28 Nov Homes sprouting up around farms – the birth of agrihoods
Homes Sprouting Up Around Farms – The Birth of Agrihoods
This past sunday, CBS Sunday Morning, one of my all time favorite shows that I’ve been watching for over 25 years, featured an inspiring story about “Agrihoods” that is an exemplary example of sustainable real estate development. The piece features Steve Nygren,
“The Founder and President of Serenbe, a 1,000-acre sustainable community near Atlanta’s Hartsfield-Jackson International Airport. Serenbe is focused on land preservation, agriculture, energy efficiency, green building, walkability, high-density building, arts and culture, and community living for multiple generations. It has been described as a model for future communities at the edge of cities or within redeveloping urban areas.” …….Via Children & Nature Network
Serenbe gives us a good glimpse at what the future of sustainable residential development will look like and I must confess, I wish this was around when my kids were young…..
Enjoy the video from CBS!
A new trend is growing around the country: call it the “agrihood,” in which suburban homes are built next to working farms. More than 200 homeowners in an Atlanta suburb are living adjacent to a 25-acre organic farm, making the journey from farm to table very short indeed.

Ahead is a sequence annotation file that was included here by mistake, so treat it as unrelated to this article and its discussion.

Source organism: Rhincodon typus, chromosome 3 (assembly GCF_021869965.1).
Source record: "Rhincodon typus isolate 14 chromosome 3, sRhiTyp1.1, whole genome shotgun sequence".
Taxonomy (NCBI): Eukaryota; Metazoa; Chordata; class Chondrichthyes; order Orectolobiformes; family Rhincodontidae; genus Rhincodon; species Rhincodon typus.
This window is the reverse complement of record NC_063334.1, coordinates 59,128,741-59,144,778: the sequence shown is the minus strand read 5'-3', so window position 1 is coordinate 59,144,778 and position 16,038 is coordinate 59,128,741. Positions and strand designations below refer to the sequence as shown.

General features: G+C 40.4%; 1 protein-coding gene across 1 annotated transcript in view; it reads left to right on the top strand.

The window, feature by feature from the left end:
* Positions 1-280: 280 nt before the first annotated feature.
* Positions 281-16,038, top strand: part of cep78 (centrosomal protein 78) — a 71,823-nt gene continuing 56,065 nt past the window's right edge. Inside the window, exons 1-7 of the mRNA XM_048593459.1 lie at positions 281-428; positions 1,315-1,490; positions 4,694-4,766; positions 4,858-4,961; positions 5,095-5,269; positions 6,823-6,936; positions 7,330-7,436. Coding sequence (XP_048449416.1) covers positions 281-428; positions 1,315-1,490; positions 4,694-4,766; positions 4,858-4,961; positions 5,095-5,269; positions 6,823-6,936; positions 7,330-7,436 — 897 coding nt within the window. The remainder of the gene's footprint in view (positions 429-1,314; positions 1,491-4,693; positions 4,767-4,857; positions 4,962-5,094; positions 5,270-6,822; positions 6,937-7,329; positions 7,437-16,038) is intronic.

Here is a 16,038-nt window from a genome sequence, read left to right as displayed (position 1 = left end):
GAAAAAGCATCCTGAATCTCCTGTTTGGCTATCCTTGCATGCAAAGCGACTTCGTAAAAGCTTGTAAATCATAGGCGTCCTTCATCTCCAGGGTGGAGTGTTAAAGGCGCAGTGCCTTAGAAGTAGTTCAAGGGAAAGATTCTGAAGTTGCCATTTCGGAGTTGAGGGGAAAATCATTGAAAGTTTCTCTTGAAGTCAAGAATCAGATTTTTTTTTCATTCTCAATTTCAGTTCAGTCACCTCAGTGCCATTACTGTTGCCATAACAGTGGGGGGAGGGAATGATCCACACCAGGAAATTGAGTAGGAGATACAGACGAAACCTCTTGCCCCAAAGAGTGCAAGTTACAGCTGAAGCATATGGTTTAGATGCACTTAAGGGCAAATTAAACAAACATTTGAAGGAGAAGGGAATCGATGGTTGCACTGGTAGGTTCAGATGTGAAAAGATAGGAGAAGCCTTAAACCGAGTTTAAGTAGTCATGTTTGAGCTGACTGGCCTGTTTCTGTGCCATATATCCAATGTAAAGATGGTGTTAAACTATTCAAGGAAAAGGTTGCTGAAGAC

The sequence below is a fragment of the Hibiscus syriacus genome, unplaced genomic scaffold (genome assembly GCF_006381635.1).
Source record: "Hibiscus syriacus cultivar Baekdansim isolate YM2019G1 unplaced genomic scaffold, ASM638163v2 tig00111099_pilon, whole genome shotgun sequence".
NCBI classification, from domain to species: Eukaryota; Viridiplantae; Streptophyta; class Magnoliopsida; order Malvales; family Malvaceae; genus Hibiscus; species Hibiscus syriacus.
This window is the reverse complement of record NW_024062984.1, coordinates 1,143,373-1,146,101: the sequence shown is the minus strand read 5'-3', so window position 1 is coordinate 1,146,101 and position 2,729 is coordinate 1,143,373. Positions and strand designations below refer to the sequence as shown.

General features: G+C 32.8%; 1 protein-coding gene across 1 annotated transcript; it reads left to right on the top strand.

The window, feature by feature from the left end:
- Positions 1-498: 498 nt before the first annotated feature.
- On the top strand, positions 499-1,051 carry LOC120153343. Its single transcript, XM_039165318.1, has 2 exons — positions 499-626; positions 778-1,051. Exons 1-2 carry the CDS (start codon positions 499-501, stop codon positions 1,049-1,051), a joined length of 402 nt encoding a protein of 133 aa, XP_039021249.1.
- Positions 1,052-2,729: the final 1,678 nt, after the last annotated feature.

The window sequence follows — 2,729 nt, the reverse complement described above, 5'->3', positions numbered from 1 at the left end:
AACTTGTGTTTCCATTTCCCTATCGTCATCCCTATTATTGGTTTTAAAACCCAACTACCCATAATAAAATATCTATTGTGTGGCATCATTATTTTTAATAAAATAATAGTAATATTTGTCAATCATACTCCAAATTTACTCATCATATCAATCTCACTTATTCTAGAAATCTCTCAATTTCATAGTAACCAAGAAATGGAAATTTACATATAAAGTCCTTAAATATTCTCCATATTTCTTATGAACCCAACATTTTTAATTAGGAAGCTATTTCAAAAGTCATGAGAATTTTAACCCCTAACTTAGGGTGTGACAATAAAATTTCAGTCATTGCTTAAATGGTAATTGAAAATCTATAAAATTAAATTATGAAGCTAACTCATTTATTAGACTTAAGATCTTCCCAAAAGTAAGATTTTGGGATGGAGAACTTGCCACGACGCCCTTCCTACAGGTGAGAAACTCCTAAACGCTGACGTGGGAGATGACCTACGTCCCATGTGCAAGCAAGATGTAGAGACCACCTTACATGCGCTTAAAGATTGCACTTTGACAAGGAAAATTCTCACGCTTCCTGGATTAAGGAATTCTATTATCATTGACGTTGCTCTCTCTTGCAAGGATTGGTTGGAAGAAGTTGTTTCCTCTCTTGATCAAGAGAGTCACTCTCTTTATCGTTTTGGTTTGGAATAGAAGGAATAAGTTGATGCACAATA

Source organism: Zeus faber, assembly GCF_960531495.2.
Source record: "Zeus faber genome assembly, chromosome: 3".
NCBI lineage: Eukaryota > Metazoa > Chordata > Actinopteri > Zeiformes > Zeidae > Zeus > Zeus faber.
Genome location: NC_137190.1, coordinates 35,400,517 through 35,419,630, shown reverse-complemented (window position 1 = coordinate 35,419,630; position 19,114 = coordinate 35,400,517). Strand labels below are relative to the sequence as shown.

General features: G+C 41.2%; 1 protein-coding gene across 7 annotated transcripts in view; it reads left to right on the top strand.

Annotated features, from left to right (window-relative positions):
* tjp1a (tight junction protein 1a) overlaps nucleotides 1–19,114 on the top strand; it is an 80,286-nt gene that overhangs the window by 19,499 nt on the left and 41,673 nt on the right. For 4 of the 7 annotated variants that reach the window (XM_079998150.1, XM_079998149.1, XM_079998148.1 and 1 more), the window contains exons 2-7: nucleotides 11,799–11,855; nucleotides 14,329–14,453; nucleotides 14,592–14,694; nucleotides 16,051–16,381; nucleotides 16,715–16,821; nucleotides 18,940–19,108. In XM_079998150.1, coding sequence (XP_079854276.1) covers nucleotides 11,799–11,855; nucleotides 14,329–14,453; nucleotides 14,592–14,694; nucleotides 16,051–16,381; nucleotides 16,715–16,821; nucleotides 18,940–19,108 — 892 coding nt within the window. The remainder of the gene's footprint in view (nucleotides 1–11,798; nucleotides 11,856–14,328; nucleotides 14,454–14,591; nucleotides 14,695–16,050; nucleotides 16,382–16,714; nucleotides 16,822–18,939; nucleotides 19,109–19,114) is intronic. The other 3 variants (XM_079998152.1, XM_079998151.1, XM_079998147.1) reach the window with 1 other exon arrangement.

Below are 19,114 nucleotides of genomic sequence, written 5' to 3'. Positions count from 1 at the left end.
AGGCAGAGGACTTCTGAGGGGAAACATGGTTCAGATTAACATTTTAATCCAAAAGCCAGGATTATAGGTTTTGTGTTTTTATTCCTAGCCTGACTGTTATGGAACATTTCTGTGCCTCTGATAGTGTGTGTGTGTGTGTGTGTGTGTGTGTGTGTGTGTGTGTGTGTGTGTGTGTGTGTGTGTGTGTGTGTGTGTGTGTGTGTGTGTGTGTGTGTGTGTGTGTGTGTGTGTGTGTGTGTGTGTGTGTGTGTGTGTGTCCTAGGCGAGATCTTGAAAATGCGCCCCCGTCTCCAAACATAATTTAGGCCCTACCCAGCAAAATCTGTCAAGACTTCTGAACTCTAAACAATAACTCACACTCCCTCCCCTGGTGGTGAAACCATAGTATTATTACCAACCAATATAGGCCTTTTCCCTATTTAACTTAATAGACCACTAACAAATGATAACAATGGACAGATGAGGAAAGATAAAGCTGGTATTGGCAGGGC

Some interesting articles on Agrihoods;
If you’ve ever tasted an heirloom tomato still warm from the vine or an omelet made from just-laid eggs, then you know just how good fresh can be. Now imagine living in a neighborhood where access to farm-raised produce is just steps away from your front door.
Some recreational developers link real estate to golf courses, others to skiing, water sports or tennis courts. At the Creekside Mills at Cultus Lake, the attraction is a working farm, some of it Agricultural Reserve Land (ALR) that surrounds the 129 detached houses.
American builders have a long history of bulldozing farms to make way for housing developments. Now developers are starting farms to sell homes. Harvest, a $1 billion “urban agrarian” community being built by H. Ross Perot Jr.’s Hillwood Development in Texas, hired a farmer to cultivate vegetables before construction began on a planned 3,200 houses.
When a new $1 billion Florida development of 2,900 homes centered around a nine-acre farm was announced recently, some journalists didn’t mask their enthusiasm for the project. “What has you most excited about new $1B agrihood near UCF?” asked the Orlando Business Journal . Because what’s not to love?